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Erik de Haan
Clinical, Counselling and psychotherapy

Supervision – shadowy spaces and Greek tragedies

Erik de Haan ponders why he finds supervision so gratifying, and what makes it different from other forms of helping.

05 May 2023

Supervision is widely adopted in counselling, psychotherapy and other mental-health disciplines, as well as many other professions engaged in working with people. Supervision takes place either in small groups or on a one-to-one basis. Its purpose is to help practitioners bring the best of themselves to their work with clients; in practical terms this means ensuring that they are sufficiently well-resourced to help their clients take responsibility for their behaviour and their choices. Although supervision is a developmental process, its fundamental aim is to monitor and improve the quality of work with clients (De Haan & Birch, 2010).

I am often asked what makes the role of a supervisor different from other roles in the helping professions, such as consultant, counsellor, coach. Here, I want to summarise the two principal differences between supervision and other helping professions, as I have understood them over the years. I will also address the question of the satisfaction we supervisors can get out of the work of supervision.

Fundamental characteristics

There are two fundamental characteristics that are unique to all supervision, and that are absent or at least not very prominent in other helping professions. In the first place, there is the responsibility of the supervisor to 'sign off' on the work of the supervisee, i.e., to somehow approve and support the choices and approaches of supervisee(s). Even if some supervisors do not explicitly make a sign-off, or the 'normative' aspects of supervision (Procter, 1988), part of their contract, they will still have that role in the minds of their supervisees. If there is critique or conflict in the supervisee's practice, practitioners will understandably invoke their supervision record in their defence.

In the second place, there is something unique about supervision which I sometimes call the 'shadowy' nature of supervision. Supervision is a place where the supervisee's helping relationships are reflected upon in another helping relationship. It is one helping professional looking into the work of another helping professional. This opens the possibility of echoes between the two relationships, in the form of symmetries and anti-symmetries, which have been called 'parallel processes' (Searles, 1955). This makes the supervisor into a 'shadow consultant' (Schroder, 1974) and calls for the ability to do expert relational interventions, i.e., drawing attention to the here-and-now of this relationship and to the dynamics in the supervision room.

I believe that this habit of looking into the shadows and reflections of a supervisee's practice as witnessed in the here-and-now makes the work of a supervisor particularly gratifying and worthwhile. Another fun aspect of supervision is that the supervisee knows about the challenges in the helping professions and is therefore an experienced and forgiving client for the supervisor. Together, they can share some of the burden of being in the helping professions, and they can look shoulder-to-shoulder at the trials and tribulations of the work.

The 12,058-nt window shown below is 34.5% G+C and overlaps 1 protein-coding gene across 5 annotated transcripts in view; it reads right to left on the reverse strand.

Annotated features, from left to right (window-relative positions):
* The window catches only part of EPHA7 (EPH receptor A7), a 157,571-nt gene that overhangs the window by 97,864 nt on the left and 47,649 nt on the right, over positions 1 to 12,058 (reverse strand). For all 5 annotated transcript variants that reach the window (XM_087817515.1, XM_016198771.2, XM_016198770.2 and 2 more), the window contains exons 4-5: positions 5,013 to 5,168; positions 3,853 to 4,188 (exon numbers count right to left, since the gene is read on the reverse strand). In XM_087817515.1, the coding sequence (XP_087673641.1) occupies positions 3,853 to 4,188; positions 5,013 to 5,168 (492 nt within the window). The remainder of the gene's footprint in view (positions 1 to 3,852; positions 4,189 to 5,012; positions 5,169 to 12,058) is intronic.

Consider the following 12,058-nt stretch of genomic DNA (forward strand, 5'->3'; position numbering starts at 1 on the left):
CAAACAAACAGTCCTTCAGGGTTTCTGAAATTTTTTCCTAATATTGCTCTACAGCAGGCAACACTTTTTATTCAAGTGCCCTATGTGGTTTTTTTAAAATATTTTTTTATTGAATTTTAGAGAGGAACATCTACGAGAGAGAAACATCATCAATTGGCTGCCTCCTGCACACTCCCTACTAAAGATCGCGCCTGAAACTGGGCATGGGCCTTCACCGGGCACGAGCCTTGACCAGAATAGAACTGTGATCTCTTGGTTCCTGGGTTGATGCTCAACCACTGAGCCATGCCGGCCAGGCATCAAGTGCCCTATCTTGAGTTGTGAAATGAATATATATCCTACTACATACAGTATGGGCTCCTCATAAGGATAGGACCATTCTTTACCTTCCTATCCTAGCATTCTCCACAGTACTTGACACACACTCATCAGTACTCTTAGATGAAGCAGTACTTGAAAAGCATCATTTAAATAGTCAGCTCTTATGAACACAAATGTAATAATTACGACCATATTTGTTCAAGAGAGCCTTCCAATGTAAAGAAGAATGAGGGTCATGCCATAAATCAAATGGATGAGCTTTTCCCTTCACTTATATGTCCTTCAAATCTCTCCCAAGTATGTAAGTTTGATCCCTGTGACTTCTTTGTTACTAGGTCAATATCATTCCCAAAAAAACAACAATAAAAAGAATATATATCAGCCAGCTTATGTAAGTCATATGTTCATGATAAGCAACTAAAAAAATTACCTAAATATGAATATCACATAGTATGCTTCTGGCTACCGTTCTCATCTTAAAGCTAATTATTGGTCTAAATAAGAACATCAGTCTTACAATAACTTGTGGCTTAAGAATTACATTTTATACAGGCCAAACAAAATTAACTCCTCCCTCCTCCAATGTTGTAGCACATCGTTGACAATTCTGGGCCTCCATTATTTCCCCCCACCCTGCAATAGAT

This is not to say that the being supervised (De Haan & Regouin, 2023) is always great fun. Rather, it can often be challenging and disappointing. I know from my own hundreds of hours of being a supervisee. It can be exposing to present your own doubts, insecurities, and mistakes. And it can be disillusioning to get helpful ideas only after the possibility of implementing them. Very often supervision is retrospective, and we therefore find out what would have helped us, but only too late. Being supervised feels a lot like keeping fit on a regular basis: a hard slog, yet 'no pain no gain', as they say.

The 'shadowy' nature leads to supervision reaching more depth than many other helping professions, something that is helped by the often many-years-long engagement with the same supervisor. Supervision is a space for raising openly quite challenging and risky hypotheses, and for naming possible countertransference of the supervisee.

Another example of the depth of supervision, at least in my practice, is the use of dreamwork (Kets de Vries, 2014). In my experience it is much more acceptable and straightforward to work with dreams in supervision, compared to other organisational interventions such as executive coaching or organisational development. Most supervision sessions are taken up by conversations about current practice and longer-term professional objectives. Occasionally there are sessions which are 'just' supportive and the supervisee does not need specific reflection related to current client work. In those cases, we can choose to work on recent dreams, which is always enlightening and deepens the perspective on case work later on.

Three spaces

Supervision has changed my views on organisational learning and change. I now conceptualise such learning as consisting of three spaces in which to learn.

The first space is the organisational space, where leaders work and learn from their own experience. Coaches, therapists, and consultants also often have such a Space-1: their community or practice with colleague professionals. At this level, learning is often subservient to producing, surviving or achieving basic goals. It can be unwise and disruptive to open up about vulnerabilities and challenges, as the space is mainly rivalrous, political and result-driven, and in many cases just not safe enough to learn.